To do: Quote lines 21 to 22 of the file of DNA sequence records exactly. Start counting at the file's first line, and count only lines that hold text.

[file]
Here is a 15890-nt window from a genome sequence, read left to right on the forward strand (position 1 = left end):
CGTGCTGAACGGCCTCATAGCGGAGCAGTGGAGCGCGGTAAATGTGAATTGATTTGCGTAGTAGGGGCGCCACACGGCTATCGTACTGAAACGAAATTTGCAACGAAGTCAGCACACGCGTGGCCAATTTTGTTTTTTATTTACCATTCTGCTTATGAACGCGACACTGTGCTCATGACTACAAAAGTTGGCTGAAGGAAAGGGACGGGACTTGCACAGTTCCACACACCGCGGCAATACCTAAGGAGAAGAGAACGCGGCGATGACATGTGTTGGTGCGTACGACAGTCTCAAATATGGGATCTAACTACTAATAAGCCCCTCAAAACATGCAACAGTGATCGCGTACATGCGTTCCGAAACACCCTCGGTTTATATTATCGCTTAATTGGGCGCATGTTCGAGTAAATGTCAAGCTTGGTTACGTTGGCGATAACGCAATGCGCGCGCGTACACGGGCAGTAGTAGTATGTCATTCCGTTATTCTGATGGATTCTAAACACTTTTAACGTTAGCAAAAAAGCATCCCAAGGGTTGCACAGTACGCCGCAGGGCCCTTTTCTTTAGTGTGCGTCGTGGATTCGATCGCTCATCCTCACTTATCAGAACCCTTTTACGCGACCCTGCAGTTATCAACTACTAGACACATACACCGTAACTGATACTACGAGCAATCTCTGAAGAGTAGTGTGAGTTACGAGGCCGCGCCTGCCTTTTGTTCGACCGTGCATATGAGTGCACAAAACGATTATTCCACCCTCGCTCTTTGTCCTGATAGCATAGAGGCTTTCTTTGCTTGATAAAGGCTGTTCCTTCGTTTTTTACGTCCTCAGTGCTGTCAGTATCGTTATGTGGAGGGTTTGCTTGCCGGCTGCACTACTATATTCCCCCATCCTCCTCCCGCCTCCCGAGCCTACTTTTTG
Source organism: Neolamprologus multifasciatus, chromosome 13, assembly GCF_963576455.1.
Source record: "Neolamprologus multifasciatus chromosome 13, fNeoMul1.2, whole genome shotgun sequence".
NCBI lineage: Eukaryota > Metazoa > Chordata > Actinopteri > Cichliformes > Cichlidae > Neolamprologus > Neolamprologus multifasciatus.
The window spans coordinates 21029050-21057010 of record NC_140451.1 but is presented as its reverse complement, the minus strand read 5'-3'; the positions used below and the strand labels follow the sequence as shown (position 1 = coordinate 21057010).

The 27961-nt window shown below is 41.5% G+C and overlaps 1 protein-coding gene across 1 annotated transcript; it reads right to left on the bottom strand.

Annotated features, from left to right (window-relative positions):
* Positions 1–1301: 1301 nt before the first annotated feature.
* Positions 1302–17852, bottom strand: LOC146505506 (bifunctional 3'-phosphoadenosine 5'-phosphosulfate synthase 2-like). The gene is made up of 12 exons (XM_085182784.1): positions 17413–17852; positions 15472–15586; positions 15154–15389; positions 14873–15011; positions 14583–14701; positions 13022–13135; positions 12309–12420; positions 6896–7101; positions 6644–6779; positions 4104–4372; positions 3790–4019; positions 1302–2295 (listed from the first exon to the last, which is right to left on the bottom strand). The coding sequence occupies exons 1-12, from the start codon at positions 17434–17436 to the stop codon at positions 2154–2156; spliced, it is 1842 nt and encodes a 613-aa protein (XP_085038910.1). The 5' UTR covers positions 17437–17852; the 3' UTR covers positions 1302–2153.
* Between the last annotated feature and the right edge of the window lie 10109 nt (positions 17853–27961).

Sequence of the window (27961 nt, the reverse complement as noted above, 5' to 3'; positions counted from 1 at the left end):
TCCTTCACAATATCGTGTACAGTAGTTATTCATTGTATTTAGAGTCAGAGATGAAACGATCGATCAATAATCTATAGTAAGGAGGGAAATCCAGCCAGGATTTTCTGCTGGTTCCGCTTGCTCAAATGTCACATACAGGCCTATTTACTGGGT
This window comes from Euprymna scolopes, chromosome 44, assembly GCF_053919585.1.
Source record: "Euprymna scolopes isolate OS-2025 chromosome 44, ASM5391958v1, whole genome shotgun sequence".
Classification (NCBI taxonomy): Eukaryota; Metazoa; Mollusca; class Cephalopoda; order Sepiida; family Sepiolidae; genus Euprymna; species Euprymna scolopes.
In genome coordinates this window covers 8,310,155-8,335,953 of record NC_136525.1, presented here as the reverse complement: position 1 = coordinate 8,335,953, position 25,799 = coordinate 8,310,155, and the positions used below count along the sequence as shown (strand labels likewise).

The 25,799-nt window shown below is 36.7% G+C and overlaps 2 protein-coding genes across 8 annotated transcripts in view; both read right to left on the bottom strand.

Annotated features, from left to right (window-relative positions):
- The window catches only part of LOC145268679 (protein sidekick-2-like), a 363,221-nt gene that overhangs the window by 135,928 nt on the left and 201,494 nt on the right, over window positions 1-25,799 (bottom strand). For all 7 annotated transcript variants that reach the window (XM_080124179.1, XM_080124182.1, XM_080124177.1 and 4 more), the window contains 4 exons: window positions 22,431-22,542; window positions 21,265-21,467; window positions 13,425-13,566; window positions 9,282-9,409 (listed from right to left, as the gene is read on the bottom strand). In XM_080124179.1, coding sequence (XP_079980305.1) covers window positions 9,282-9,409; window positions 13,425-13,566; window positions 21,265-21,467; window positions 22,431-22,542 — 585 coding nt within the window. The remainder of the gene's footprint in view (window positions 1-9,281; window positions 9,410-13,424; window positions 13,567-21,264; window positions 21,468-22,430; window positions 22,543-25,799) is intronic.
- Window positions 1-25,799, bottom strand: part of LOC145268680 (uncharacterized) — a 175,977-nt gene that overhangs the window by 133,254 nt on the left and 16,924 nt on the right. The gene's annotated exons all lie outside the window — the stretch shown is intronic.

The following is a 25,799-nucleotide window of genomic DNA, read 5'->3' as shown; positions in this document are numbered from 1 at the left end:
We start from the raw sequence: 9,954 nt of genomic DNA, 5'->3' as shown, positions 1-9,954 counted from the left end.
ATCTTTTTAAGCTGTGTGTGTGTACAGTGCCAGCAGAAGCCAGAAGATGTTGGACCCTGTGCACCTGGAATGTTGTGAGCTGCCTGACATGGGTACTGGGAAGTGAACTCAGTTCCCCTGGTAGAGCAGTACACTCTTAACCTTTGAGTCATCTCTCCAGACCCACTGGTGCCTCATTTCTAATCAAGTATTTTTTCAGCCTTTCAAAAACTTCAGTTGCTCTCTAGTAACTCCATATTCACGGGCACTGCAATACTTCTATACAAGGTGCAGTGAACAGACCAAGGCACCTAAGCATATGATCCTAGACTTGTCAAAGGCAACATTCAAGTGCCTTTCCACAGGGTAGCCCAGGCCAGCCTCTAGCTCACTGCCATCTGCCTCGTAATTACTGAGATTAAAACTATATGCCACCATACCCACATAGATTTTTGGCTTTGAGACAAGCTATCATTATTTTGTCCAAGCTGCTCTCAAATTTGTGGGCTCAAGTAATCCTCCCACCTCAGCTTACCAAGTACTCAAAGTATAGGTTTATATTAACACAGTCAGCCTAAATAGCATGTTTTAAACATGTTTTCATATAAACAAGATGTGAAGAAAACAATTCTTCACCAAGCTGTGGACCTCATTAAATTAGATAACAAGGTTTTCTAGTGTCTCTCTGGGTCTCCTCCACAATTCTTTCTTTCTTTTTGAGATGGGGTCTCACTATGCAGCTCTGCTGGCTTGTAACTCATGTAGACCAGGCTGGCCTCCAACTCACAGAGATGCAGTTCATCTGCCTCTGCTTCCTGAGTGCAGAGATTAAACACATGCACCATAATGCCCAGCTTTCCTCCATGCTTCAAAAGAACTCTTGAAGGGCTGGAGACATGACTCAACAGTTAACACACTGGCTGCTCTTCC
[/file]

- Window positions 1-25,799, bottom strand: part of LOC145268680 (uncharacterized) — a 175,977-nt gene that overhangs the window by 133,254 nt on the left and 16,924 nt on the right. The gene's annotated exons all lie outside the window — the stretch shown is intronic.

The following is a 25,799-nucleotide window of genomic DNA, read 5'->3' as shown; positions in this document are numbered from 1 at the left end: